Joyce Joens watched appreciatively as students from St. Ambrose University briskly scooped leaves into a blue tarp Sunday and dumped the lot into a trailer near the curb on her home on Davenport’s Vine Street.
More than 320 students set aside the books to help their neighbors during “Bee the Difference Day” for neighborhoods near campus. The St. Ambrose tradition was launched in 2006. This year, volunteers assisted 70 households Sunday with bagging leaves, cleaning gutters and other chores.
Joens said raking leaves is difficult for her because of back issues and without the help, she would need to hire someone to dispose of her leaves.
“It’s very helpful,” she said.
Neighbor Melanie Leadbetter smiled as she studied her lawn, after helping hands collected the deluge of autumnal glory.
“Look at our yard. It was completely covered with leaves. Now it’s completely clean,” she said happily.
The event was organized by students Antonio “Tony” Raya and Nina Costa of St. Ambrose’ Student Government Association. Recipients and students shared a meal at Rogalski Center after the last bags of leaves were set out for pickup.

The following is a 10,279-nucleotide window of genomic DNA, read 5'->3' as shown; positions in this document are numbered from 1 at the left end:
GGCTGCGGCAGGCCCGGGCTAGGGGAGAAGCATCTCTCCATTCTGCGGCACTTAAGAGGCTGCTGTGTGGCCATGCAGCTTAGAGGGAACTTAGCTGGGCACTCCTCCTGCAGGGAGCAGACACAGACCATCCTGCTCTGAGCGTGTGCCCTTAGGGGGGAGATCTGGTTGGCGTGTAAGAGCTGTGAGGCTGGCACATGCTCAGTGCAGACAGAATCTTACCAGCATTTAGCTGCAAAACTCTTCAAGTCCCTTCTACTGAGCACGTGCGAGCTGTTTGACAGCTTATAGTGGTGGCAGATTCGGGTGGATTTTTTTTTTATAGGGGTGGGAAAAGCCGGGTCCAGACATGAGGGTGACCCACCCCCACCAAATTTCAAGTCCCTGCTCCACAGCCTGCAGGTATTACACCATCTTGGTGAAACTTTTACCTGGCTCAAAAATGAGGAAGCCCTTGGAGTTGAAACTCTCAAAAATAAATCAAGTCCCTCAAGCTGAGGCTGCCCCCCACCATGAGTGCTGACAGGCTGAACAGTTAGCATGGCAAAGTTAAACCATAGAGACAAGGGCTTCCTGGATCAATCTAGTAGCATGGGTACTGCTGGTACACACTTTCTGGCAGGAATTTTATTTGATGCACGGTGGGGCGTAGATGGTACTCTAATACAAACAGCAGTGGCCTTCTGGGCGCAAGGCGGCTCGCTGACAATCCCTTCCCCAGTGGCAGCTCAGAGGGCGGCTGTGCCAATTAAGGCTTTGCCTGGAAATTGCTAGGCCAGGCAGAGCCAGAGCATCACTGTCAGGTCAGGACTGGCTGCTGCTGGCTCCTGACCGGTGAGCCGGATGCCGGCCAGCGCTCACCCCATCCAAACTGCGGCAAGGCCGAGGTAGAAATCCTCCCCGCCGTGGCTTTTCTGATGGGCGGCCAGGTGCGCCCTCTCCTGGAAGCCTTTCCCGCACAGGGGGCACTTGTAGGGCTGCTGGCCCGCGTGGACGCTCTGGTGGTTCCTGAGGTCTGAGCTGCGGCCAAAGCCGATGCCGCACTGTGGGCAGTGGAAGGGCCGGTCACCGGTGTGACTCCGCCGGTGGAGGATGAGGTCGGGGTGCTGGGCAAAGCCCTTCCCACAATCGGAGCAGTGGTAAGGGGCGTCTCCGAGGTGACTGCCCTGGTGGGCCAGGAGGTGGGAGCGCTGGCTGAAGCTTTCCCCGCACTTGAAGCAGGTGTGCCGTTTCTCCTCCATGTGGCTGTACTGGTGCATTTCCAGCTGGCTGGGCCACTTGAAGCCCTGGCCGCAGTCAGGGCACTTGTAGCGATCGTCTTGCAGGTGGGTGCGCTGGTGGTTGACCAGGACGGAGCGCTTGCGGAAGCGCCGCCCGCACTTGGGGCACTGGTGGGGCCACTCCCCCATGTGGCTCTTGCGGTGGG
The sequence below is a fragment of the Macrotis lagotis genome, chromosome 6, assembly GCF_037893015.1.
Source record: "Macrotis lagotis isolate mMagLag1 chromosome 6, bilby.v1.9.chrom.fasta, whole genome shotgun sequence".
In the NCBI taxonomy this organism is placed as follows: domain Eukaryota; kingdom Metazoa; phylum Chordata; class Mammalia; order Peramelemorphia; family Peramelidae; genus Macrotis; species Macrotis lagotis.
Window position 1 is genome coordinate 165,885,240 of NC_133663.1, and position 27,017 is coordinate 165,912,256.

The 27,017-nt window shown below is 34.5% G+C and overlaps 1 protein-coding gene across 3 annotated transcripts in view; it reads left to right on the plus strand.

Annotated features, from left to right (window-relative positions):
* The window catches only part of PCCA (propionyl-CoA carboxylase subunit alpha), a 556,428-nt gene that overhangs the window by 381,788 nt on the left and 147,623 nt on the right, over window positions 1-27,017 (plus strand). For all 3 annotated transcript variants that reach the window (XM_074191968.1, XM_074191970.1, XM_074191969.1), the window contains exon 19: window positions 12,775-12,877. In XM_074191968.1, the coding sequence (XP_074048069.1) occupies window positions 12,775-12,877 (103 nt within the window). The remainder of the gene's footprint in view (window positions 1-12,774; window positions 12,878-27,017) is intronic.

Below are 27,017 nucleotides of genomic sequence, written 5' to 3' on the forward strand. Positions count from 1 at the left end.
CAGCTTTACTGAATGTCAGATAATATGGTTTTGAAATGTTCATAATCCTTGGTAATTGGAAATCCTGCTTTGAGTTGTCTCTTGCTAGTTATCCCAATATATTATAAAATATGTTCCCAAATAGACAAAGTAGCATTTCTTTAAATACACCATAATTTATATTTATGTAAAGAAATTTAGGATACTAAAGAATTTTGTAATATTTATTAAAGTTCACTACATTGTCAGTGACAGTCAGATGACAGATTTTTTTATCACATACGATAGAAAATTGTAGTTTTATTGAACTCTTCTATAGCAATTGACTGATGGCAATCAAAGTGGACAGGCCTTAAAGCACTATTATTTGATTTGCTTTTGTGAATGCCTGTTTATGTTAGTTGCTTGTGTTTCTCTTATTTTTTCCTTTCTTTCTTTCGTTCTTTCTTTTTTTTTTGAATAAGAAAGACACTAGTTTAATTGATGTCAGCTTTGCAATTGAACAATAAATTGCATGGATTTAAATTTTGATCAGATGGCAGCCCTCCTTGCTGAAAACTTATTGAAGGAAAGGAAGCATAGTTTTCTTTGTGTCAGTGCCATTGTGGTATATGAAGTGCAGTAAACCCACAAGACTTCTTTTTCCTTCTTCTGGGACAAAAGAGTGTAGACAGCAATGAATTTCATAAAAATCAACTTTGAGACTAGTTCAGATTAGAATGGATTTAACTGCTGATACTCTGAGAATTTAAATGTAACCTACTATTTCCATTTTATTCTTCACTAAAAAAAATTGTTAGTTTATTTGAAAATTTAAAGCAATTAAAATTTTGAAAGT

Raya’s cell phone kept buzzing as the afternoon work commenced. Organizing the event began a month ago with students leaving fliers around the neighborhoods from West Central Park Avenue to Harrison, Locust, and Marquette streets. Many recipients are older people who find it difficult to keep up with Mother Nature’s largess.
“We do see ourselves as a St. Ambrose community, but we’re also part of the Quad-City community,” the sophomore said.
Warm sunshine coaxed temperatures into the 60s as volunteers contended with brisk winds that threatened to topple bags. Rakes scraped the ground and sun-dried leaves crunched underfoot as students tidied yards.
“It’s really a nice day out, and it’s nice to get to work outside,” Bernadette Muloski, a senior, said.
Breanna Neubauer, a senior, held the yard waste bag steady as freshman Mackenzie Doering trampled down leaves.
Neubauer who’s pursuing a major in English, philosophy and history, isn’t sure yet what career she’ll go into after graduation in May. However, she’s sure that spending a Sunday afternoon helping her neighbors was definitely the right thing to do.
“This time of year, it’s all about giving back to the community,” she said.
Doering of Rockford, Ill., is settling into her first year in college and life in Davenport.
“I feel I’ve never really been a part of the community — and this will help,” she said.